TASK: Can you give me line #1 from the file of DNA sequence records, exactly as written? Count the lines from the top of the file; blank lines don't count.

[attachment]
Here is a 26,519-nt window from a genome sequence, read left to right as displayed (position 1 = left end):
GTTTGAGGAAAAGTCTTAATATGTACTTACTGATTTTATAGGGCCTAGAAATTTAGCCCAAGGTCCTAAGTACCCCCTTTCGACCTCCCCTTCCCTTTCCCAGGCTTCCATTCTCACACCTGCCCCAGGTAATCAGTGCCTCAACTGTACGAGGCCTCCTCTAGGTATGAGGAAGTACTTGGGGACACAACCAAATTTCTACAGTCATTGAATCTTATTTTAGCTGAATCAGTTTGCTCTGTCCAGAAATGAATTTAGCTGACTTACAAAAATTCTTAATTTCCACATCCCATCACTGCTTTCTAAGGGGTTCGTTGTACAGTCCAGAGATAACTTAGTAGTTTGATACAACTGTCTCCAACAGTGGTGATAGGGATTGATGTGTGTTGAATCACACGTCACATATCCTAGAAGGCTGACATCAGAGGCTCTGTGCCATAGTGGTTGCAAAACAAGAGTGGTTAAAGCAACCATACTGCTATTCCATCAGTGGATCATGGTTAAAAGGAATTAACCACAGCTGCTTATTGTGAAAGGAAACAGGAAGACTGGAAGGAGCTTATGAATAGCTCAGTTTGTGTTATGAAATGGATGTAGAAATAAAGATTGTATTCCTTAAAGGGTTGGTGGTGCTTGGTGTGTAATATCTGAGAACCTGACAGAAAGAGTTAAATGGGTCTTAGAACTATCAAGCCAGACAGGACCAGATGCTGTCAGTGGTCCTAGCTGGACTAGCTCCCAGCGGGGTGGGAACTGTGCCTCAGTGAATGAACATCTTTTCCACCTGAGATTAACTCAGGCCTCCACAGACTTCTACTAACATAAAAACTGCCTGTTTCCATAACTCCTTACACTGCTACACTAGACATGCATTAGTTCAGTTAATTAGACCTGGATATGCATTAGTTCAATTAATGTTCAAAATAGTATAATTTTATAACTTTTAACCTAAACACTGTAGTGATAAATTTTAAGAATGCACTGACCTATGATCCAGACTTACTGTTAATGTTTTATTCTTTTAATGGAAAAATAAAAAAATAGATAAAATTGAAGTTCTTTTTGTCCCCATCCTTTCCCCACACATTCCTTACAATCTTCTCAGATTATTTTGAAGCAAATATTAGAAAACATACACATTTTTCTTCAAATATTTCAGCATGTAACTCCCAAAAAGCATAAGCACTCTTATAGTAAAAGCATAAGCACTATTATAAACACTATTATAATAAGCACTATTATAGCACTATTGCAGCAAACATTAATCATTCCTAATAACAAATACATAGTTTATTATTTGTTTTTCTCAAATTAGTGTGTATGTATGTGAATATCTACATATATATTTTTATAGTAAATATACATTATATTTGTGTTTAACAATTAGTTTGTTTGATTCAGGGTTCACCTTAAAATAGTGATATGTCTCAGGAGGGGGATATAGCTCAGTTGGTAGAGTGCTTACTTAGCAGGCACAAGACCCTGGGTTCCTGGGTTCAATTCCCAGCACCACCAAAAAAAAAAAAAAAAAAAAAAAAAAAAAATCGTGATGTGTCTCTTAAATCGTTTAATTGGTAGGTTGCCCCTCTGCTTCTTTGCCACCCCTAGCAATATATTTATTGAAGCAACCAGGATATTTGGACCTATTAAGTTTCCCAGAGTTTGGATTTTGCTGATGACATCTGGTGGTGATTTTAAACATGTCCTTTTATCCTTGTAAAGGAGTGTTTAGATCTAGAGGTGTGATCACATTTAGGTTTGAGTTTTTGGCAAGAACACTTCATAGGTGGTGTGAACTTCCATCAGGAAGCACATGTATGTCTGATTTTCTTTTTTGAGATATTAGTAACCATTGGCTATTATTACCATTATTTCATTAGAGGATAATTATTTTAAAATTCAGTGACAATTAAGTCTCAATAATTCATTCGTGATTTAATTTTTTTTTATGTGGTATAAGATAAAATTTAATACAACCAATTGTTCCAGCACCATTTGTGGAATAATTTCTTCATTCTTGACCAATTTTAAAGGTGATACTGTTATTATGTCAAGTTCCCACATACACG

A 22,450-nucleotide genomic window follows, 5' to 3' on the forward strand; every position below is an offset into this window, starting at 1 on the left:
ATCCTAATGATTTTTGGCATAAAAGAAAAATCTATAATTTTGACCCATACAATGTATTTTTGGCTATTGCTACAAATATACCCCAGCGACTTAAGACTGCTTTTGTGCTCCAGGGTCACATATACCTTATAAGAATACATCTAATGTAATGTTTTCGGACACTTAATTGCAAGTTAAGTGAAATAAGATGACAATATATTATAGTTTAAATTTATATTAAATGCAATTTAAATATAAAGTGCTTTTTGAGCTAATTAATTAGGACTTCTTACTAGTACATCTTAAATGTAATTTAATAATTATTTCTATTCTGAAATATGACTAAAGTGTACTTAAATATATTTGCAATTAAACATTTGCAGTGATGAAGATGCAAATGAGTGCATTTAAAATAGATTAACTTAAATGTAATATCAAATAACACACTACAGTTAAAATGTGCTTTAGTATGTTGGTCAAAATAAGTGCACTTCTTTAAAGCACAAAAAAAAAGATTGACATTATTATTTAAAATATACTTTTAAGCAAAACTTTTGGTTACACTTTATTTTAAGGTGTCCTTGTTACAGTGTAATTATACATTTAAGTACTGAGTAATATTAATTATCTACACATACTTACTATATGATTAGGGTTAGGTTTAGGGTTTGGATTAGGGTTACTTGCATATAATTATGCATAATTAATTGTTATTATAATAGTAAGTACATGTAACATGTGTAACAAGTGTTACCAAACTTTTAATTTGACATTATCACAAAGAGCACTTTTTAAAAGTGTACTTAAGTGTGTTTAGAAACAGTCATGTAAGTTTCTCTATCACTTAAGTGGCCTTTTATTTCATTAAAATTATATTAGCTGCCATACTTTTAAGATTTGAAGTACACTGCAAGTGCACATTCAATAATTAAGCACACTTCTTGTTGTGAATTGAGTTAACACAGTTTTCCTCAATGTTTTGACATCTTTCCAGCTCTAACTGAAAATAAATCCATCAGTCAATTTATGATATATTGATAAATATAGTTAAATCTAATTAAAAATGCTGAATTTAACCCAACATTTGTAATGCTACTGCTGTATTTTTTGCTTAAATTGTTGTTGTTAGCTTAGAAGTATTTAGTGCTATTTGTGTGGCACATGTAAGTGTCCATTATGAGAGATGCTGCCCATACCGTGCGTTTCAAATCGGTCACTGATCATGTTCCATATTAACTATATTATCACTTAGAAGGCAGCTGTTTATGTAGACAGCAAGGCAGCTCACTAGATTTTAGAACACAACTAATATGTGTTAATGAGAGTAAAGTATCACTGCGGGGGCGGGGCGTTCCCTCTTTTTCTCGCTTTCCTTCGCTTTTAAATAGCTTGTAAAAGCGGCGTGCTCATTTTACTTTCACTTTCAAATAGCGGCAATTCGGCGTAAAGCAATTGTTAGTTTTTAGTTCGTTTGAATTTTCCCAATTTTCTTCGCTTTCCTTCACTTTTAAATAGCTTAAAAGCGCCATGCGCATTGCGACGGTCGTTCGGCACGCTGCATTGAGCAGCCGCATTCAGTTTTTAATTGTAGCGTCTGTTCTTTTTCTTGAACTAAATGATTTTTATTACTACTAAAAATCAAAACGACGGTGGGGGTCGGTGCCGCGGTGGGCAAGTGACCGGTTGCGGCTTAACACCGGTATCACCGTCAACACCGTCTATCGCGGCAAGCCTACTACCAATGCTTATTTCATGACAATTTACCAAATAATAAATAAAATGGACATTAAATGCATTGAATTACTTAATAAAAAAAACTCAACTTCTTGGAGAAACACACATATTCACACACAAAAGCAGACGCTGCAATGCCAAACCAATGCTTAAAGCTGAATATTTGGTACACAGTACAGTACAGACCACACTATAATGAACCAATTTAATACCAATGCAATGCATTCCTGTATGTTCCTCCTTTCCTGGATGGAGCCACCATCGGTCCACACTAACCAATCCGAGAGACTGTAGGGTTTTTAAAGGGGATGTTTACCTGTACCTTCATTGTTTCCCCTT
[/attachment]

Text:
Here is a 26,519-nt window from a genome sequence, read left to right as displayed (position 1 = left end):